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Byron Shire
May 9, 2021

Educating the palate; feeding the imagination

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Emmuna (pictured), one of the students well trained in the art of coffee and service thanks to Shearwater canteen.
Emmuna one of the students well trained in the art of coffee and service thanks to the Shearwater canteen.

Story & photos Matthew Michaelis

Eating a nicely prepared, cooked and served meal out, these days, is as easy as filling your car with petrol.

The luxury of choice, quality and freshness combined with a healthy ingredient base is available in spades in the northern rivers to us grown-ups. But how do those choices and ingredients look when you’re a school student corralled in a playground with a canteen providing your morning tea or lunch alternative for the day?

As a parent of five, this question has required an answer at different junctures in my life over the past thirty-three years. After all, you’re not at school any more and can eat anything you please, but I believe it’s the choices you are offered earlier in your life that impact on your adult life.

It’s when we leave school and we’re feeling like a snack that the co-option of years of canteen food, reward foods and instant gratification can steer the inner child to the habitually wrong foods.

The introduction of 24-hour streaming food information in social media and the likes has created in many parents a concern, if not a guilt, about exactly what we have on offer for our little chilis. Add to the concern the ever-increasing dietary considerations such as dairy, nuts, wheat and gluten allergies, and it’s a wonder any parent sleeps at all.

Wherever you and your children sit in relation to food and diet, over the next weeks I’ll be bringing some love to those hard-working custodians who spend their hours feeding the imaginations of our children’s small and impressionable appetites.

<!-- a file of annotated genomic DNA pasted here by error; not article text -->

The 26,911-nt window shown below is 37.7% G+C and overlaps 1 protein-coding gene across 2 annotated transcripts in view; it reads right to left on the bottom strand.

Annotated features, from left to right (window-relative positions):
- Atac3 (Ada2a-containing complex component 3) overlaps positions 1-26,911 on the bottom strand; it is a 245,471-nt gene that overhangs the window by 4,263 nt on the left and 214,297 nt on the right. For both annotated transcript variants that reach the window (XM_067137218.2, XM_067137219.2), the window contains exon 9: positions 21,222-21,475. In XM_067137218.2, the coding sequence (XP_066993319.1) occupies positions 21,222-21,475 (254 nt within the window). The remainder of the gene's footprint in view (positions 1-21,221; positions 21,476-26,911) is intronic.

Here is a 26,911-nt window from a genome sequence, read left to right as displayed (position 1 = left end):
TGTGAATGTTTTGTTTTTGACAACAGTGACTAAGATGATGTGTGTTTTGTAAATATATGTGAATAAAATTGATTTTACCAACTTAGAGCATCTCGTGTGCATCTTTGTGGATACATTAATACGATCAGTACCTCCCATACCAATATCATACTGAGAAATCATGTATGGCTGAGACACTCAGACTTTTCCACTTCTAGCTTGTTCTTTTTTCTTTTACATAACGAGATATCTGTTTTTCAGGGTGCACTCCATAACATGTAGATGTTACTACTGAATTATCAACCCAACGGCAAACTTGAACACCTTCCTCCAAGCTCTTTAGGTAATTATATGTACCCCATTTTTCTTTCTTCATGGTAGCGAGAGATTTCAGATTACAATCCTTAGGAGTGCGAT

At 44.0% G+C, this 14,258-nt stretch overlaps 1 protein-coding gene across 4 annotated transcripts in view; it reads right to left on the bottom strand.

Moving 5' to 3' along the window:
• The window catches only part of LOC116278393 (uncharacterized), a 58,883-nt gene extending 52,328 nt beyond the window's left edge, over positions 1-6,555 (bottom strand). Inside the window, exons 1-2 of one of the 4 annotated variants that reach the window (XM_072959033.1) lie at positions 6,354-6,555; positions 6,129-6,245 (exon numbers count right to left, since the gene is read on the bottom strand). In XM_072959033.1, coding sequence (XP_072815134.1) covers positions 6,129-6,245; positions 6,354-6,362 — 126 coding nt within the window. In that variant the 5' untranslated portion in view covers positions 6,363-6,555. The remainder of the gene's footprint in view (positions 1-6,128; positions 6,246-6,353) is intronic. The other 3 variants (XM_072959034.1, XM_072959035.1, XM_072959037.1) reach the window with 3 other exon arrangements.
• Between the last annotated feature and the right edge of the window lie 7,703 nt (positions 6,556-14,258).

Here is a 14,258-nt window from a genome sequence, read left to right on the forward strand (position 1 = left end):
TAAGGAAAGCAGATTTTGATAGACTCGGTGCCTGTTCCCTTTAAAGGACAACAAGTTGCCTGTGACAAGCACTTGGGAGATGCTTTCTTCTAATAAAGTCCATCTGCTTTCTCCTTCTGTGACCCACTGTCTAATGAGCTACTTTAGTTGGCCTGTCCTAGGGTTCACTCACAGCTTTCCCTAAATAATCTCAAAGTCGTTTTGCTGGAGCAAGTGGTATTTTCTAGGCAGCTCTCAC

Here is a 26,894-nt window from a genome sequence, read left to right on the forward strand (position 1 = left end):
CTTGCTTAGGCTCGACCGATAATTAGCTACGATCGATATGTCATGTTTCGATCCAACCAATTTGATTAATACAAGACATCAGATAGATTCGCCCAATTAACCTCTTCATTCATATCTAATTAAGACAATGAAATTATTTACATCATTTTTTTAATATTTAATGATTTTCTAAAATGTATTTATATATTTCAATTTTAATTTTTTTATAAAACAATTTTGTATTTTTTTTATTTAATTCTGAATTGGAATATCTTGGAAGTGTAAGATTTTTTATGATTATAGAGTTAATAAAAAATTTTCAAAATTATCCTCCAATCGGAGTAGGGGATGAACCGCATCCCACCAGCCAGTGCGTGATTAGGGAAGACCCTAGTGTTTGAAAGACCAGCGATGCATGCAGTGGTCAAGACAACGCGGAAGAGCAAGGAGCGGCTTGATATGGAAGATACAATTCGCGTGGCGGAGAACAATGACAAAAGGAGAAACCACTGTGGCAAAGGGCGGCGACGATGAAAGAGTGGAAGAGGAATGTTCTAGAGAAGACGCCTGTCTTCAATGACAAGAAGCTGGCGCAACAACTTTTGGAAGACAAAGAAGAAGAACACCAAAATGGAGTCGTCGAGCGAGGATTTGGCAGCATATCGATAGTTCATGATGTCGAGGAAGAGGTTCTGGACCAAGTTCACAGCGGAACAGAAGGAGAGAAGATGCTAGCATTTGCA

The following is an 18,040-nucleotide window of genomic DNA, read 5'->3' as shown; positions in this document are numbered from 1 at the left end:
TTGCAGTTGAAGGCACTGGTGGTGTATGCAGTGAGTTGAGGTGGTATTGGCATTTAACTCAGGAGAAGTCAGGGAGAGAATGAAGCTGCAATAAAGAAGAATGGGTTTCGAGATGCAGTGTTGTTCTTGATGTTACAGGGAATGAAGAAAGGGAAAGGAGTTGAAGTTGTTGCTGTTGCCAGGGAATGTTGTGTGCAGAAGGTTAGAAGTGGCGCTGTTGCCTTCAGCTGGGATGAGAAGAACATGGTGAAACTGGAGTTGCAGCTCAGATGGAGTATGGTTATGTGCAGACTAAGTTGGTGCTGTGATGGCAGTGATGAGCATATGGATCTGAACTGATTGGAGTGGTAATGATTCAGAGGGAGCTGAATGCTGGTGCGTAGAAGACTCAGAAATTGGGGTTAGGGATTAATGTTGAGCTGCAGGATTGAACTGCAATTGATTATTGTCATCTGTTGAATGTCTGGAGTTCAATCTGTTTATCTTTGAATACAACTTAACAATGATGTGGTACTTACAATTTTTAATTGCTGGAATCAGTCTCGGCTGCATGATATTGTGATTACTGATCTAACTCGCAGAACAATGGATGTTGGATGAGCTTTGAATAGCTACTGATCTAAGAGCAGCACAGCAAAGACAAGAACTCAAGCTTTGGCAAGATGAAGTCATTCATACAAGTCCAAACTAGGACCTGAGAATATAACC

I’ll feature the canteen operators and volunteers that are doing more than their share to bring colour and health into school kitchens and an education for our children’s palates.

Tony Bruce is a parent and a chef – the perfect combo for a canteen operator.
Tony Bruce is a parent and a chef – the perfect combo for a canteen operator.

Sheer choice

My wife and I moved into the region more than a decade ago. Apart from writing on the industry, I’ve been involved in many hospitality businesses and know intimately of the sometimes torturous hours involved.

When someone suggested I should put up my hand to run a school canteen in a local Steiner school, at first I thought they were insane for suggesting it. After a while we thought of it as an opportunity to bring good food to kids while having weekends and school hols off.

It ended up being a gourmet cafe on ‘roids’. Shearwater Steiner School’s canteen menu and pricing rivals any cafe around and continues to sit me on my bum with awe.

The original custodians and creators of such a fabulous and energetic school canteen were a couple who were passionate about good school food.

Ron and Michelle Kleindich are now known at markets and festivals for their mobile coffee stalls. Ron and Michelle gave us the impetus to grow this concept and eventually pass it on to its current custodian, Tony Bruce.

Good ideas can be honed and Tony, being a parent, a chef and a surfer, is the perfect combination to operate a school canteen. The winners at Shearwater are the students and teachers.

From Monday till Friday there’s a daily special that includes things such as Thai curries, stir-fried noodles served in immense paella pans.

Every day your child (or you) can choose from Japanese nori rolls, healthy salads, wraps and rolls, Turkish sandwiches, house-made pies and muffins, lemon myrtle leaves steeped in water and apple juice, or perhaps head for the juice and smoothie bar for a watermelon and strawberry or apple and mint frappe.

For the adults, good well-made coffee and beverages are here with students trained in the art of serving your cup of cha. The choices really go on and on and where students are given such variety they’re in turn given a sense of self-esteem.

It’s the food and drinks that we as adults can buy and take for granted that, when available, educate young palates for a lifetime of good and healthy choices in food.

(Next week, Shearwater educates students on recycling and sustainability and Mullumbimby High’s fabulous canteen.)

 

 


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